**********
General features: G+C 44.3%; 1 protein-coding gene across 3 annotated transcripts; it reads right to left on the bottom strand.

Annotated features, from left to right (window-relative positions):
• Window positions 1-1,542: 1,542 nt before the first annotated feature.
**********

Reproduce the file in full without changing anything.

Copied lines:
General features: G+C 44.3%; 1 protein-coding gene across 3 annotated transcripts; it reads right to left on the bottom strand.

Annotated features, from left to right (window-relative positions):
• Window positions 1-1,542: 1,542 nt before the first annotated feature.